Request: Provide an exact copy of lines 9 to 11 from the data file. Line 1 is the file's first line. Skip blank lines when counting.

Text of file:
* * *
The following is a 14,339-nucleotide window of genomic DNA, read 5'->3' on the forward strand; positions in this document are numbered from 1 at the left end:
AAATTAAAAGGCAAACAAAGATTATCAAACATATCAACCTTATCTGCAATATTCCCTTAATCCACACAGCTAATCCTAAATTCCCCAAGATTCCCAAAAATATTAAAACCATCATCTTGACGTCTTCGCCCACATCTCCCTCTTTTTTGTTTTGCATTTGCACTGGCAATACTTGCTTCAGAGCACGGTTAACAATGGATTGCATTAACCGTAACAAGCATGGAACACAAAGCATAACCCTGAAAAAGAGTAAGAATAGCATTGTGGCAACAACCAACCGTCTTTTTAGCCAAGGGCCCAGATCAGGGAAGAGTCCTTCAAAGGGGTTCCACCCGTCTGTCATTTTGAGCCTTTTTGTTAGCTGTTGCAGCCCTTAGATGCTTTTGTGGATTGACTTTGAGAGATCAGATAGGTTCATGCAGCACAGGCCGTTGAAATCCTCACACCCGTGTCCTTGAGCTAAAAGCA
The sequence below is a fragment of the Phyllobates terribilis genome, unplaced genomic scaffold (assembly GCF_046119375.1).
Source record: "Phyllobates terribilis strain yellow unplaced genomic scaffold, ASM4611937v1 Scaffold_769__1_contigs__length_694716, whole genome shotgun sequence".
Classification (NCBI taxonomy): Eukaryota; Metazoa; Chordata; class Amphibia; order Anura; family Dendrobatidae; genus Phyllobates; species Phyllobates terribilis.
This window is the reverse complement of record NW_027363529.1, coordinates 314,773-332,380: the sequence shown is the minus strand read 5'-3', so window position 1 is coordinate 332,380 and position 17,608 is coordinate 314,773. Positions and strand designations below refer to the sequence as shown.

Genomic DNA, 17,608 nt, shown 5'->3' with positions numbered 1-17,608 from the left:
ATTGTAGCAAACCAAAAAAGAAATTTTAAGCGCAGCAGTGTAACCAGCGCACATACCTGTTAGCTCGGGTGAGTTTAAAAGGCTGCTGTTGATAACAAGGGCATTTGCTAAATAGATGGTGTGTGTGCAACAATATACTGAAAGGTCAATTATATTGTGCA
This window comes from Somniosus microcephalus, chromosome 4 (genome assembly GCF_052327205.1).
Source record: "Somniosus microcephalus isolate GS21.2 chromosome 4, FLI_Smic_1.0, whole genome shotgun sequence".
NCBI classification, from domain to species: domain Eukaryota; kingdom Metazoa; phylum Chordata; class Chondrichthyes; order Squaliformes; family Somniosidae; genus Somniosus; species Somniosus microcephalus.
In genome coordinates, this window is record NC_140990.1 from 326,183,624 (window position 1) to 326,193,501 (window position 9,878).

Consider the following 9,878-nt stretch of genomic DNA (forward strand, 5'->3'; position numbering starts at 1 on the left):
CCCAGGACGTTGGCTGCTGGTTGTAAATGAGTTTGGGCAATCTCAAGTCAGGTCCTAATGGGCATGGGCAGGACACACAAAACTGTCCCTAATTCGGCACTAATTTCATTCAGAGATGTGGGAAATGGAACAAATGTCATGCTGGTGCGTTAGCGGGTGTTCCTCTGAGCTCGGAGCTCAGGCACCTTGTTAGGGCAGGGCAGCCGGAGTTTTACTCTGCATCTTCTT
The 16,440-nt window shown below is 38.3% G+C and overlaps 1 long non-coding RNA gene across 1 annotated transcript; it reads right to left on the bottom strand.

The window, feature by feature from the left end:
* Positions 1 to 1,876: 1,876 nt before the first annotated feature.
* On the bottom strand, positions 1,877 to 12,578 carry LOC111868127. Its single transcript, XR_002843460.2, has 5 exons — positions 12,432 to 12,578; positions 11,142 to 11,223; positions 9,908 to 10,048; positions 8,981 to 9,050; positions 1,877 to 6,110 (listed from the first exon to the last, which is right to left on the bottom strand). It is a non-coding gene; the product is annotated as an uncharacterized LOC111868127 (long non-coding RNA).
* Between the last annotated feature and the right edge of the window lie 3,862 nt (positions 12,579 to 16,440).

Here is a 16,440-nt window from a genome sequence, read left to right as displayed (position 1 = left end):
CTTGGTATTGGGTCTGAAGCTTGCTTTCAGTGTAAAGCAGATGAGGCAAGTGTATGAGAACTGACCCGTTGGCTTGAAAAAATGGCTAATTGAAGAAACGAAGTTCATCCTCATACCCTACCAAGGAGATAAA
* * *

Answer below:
This window comes from Somniosus microcephalus, chromosome 4 (genome assembly GCF_052327205.1).
Source record: "Somniosus microcephalus isolate GS21.2 chromosome 4, FLI_Smic_1.0, whole genome shotgun sequence".
NCBI classification, from domain to species: domain Eukaryota; kingdom Metazoa; phylum Chordata; class Chondrichthyes; order Squaliformes; family Somniosidae; genus Somniosus; species Somniosus microcephalus.